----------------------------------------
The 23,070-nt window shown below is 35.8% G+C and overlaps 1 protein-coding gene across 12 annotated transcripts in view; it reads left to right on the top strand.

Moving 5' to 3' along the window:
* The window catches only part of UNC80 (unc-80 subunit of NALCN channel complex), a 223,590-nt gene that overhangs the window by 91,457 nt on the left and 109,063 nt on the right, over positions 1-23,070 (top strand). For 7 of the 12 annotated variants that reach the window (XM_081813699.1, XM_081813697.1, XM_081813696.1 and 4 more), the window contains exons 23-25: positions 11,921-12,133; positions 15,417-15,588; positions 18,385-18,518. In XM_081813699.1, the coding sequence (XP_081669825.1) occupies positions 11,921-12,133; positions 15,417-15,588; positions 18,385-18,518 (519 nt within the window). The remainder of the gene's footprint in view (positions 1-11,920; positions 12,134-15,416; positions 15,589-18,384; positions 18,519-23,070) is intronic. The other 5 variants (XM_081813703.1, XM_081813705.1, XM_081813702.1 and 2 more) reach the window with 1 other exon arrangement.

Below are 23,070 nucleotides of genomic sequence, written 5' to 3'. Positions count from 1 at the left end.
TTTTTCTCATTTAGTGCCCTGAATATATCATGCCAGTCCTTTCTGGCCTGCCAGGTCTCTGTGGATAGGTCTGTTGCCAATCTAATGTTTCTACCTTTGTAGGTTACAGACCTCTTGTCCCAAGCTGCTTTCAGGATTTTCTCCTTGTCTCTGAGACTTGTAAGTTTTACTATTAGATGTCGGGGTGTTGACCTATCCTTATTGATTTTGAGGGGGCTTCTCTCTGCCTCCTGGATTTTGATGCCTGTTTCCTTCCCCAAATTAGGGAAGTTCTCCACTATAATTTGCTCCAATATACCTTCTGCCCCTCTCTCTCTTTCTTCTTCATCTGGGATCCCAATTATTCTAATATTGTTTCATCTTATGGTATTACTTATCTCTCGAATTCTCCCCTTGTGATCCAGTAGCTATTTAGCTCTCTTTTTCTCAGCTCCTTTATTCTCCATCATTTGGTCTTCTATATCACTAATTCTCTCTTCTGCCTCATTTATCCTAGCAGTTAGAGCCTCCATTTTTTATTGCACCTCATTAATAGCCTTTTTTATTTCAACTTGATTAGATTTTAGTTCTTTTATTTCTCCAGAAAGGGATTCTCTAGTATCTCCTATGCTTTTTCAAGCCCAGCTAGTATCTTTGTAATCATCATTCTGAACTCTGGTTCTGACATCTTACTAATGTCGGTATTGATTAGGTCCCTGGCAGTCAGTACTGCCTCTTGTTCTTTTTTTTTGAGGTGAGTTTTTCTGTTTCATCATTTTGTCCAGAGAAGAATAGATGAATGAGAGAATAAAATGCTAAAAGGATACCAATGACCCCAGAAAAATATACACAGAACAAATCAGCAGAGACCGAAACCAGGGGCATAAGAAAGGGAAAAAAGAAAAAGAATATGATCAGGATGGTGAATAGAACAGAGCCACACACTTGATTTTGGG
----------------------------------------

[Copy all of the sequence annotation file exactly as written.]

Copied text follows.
The 23,070-nt window shown below is 35.8% G+C and overlaps 1 protein-coding gene across 12 annotated transcripts in view; it reads left to right on the top strand.

Moving 5' to 3' along the window:
* The window catches only part of UNC80 (unc-80 subunit of NALCN channel complex), a 223,590-nt gene that overhangs the window by 91,457 nt on the left and 109,063 nt on the right, over positions 1-23,070 (top strand). For 7 of the 12 annotated variants that reach the window (XM_081813699.1, XM_081813697.1, XM_081813696.1 and 4 more), the window contains exons 23-25: positions 11,921-12,133; positions 15,417-15,588; positions 18,385-18,518. In XM_081813699.1, the coding sequence (XP_081669825.1) occupies positions 11,921-12,133; positions 15,417-15,588; positions 18,385-18,518 (519 nt within the window). The remainder of the gene's footprint in view (positions 1-11,920; positions 12,134-15,416; positions 15,589-18,384; positions 18,519-23,070) is intronic. The other 5 variants (XM_081813703.1, XM_081813705.1, XM_081813702.1 and 2 more) reach the window with 1 other exon arrangement.

Below are 23,070 nucleotides of genomic sequence, written 5' to 3'. Positions count from 1 at the left end.
TTTTTCTCATTTAGTGCCCTGAATATATCATGCCAGTCCTTTCTGGCCTGCCAGGTCTCTGTGGATAGGTCTGTTGCCAATCTAATGTTTCTACCTTTGTAGGTTACAGACCTCTTGTCCCAAGCTGCTTTCAGGATTTTCTCCTTGTCTCTGAGACTTGTAAGTTTTACTATTAGATGTCGGGGTGTTGACCTATCCTTATTGATTTTGAGGGGGCTTCTCTCTGCCTCCTGGATTTTGATGCCTGTTTCCTTCCCCAAATTAGGGAAGTTCTCCACTATAATTTGCTCCAATATACCTTCTGCCCCTCTCTCTCTTTCTTCTTCATCTGGGATCCCAATTATTCTAATATTGTTTCATCTTATGGTATTACTTATCTCTCGAATTCTCCCCTTGTGATCCAGTAGCTATTTAGCTCTCTTTTTCTCAGCTCCTTTATTCTCCATCATTTGGTCTTCTATATCACTAATTCTCTCTTCTGCCTCATTTATCCTAGCAGTTAGAGCCTCCATTTTTTATTGCACCTCATTAATAGCCTTTTTTATTTCAACTTGATTAGATTTTAGTTCTTTTATTTCTCCAGAAAGGGATTCTCTAGTATCTCCTATGCTTTTTCAAGCCCAGCTAGTATCTTTGTAATCATCATTCTGAACTCTGGTTCTGACATCTTACTAATGTCGGTATTGATTAGGTCCCTGGCAGTCAGTACTGCCTCTTGTTCTTTTTTTTTGAGGTGAGTTTTTCTGTTTCATCATTTTGTCCAGAGAAGAATAGATGAATGAGAGAATAAAATGCTAAAAGGATACCAATGACCCCAGAAAAATATACACAGAACAAATCAGCAGAGACCGAAACCAGGGGCATAAGAAAGGGAAAAAAGAAAAAGAATATGATCAGGATGGTGAATAGAACAGAGCCACACACTTGATTTTGGG